For those businesses looking to take the plunge, get ahead of your competitors today and read on for our top five tips for first time exporting.

1. Identify Profitable Markets

If your company is yet to receive their first international order, conducting market research is imperative. If done effectively, your research will set you up with a foundation in market demand, growth opportunities and an understanding of your competition which could save you millions in the long run. If companies do not invest the time in market research, important cultural, competitor and pricing factors can be missed and the opportunity for profit can be seriously impacted.

2. Market Regulations

Regulations relating to safety, production and quality control differ within markets, particularly in the pharmaceutical and food production industries. The slightest variation could require large, expensive changes in production. Understanding the regulations from the outset will give businesses a good idea of their target audience without making costly mistakes in the process. This level of detail extends to companies who deal with consumer’s personal data. The introduction of privacy laws in Europe and US states like California hold companies to strict guidelines with hefty fines for non-compliance.

3. The Logistics

Facilitating orders on an international scale is vastly different to operating at a domestic level. Whilst globalisation has made this significantly easier in recent years, small firms are still required to go through certain changes when operating internationally for the first time. Fluctuating shipping costs, delays and lost cargo all need to be taken into consideration. It was only a few months ago that COVID-19 single handedly brought markets to its knees with some not expected to bounce back for years.

Once logistics such as potential warehousing is arranged, there’s the small matter of customs paperwork to complete which, as the Brexit process has shown, can be complex and costly, particularly when dealing with large shipments. With this in mind, it is vital that companies instruct the assistance of reputable shipping comp

4. Navigating the Shift in Currency Value

Managing a vast number of currencies whilst selling internationally can be an issue for first time and novice exporters; however, all is not lost! Unlike multi-national organisations who hire currency traders, small businesses can follow simple steps to stay on top of the shift in currency values and protect price and profit margins.

Trading in your local currency, can prevent big headaches for companies and transfers the risk of shifting currency values over to the buyer. If this is not possible and the buyer insists on their own currency, it may be wise to lock in exchange rates in advance. It is highly unlikely that as a small firm, you are going to have the cash reserves to account for negative movements in foreign exchange but this option can mitigate daily fluctuations in currency values.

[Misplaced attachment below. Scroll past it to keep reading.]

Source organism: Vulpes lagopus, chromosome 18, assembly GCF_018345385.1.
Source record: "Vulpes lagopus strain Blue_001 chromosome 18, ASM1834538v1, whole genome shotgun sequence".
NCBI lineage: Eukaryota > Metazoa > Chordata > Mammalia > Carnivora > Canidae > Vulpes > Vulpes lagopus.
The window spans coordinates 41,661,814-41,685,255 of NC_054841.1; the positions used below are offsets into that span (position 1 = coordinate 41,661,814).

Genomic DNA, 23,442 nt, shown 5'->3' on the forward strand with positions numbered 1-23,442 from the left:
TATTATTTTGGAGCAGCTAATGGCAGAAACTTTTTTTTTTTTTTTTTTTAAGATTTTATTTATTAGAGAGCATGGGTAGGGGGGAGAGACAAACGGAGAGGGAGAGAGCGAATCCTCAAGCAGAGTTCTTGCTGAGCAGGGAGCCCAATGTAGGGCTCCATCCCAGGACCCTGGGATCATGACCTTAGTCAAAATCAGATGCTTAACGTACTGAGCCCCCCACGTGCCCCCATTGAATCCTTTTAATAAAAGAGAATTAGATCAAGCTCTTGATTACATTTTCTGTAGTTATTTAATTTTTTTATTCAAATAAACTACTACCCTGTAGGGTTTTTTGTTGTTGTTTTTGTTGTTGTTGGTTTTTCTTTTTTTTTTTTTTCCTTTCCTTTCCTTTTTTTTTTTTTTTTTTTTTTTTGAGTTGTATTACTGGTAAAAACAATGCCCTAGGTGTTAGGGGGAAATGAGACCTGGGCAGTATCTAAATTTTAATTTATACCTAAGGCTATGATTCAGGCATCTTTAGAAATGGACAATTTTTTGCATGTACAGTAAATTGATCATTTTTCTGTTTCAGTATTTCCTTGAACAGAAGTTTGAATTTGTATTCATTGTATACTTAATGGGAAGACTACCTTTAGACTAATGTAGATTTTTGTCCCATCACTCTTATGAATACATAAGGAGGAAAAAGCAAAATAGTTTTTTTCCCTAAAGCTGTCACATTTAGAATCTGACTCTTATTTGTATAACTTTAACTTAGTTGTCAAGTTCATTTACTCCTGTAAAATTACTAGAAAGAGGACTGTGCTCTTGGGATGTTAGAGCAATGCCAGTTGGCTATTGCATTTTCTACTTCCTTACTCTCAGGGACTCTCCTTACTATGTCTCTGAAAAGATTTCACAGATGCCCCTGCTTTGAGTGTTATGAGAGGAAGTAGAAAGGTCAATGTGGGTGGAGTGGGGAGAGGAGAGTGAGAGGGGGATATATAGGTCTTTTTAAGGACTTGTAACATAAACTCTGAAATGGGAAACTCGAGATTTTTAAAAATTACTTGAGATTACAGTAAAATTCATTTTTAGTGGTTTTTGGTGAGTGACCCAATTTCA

For a beginner, it is important not to try and play the market. Focusing on your product, your customers, adhering to international regulations and securing those first international orders are going to put you in a much better position.

5. Understanding Tariffs

Another issue that has been highlighted by the Brexit negotiations is the potential for new tariffs and regulations to be imposed on goods after the new trade deal is agreed. The introduction of these could seriously impact the importation of certain goods in favour of supporting local business as well as decreasing your profit margins and limiting long term sales volumes. Researching where free trade agreements exist can create a competitive edge to your business. If you really want to get ahead, sourcing where new free trade agreements are likely to be introduced and investing in those locations will ensure that you are one of the first to break into new markets when they arise. This requires a certain amount of discretion on the company’s part as potential trade disputes such as the one we are currently seeing between the United States and China can create serious losses if overlooked.

Is your Company Ready to Export?

One of the primary reasons that small businesses do not venture into international markets is down to a lack of resources and expertise. According to the Department of International Trade, companies with a turnover under £500,000 were unlikely to look into exporting globally despite 73% believing that there was a strong demand for British products and services. A quarter of these businesses added that they wouldn’t know who to turn to when looking for advice. As daunting a task as it may be for businesses, the insight and the advice is out there, whether it be sourced through an external agency or researched by the company themselves, now is as good a time as ever to break through into the global markets.

sea freight china

A Guide to Sea Freight Shipping from China

Sea freight is the largest method of shipping for international import and export business. Competitive prices and multiple options make sea freight the first choice for global trade. When it comes to shipping from China, businesses need experienced freight forwarders like our team at Supreme Freight who are familiar with transporting for companies of differing sizes as well as to a wealth of countries. As a China freight agent, we hope that you are able to gain something from the knowledge and experience shared in this article.

Trade Terms

Get accustomed to all the codes and terminology with our simple breakdown: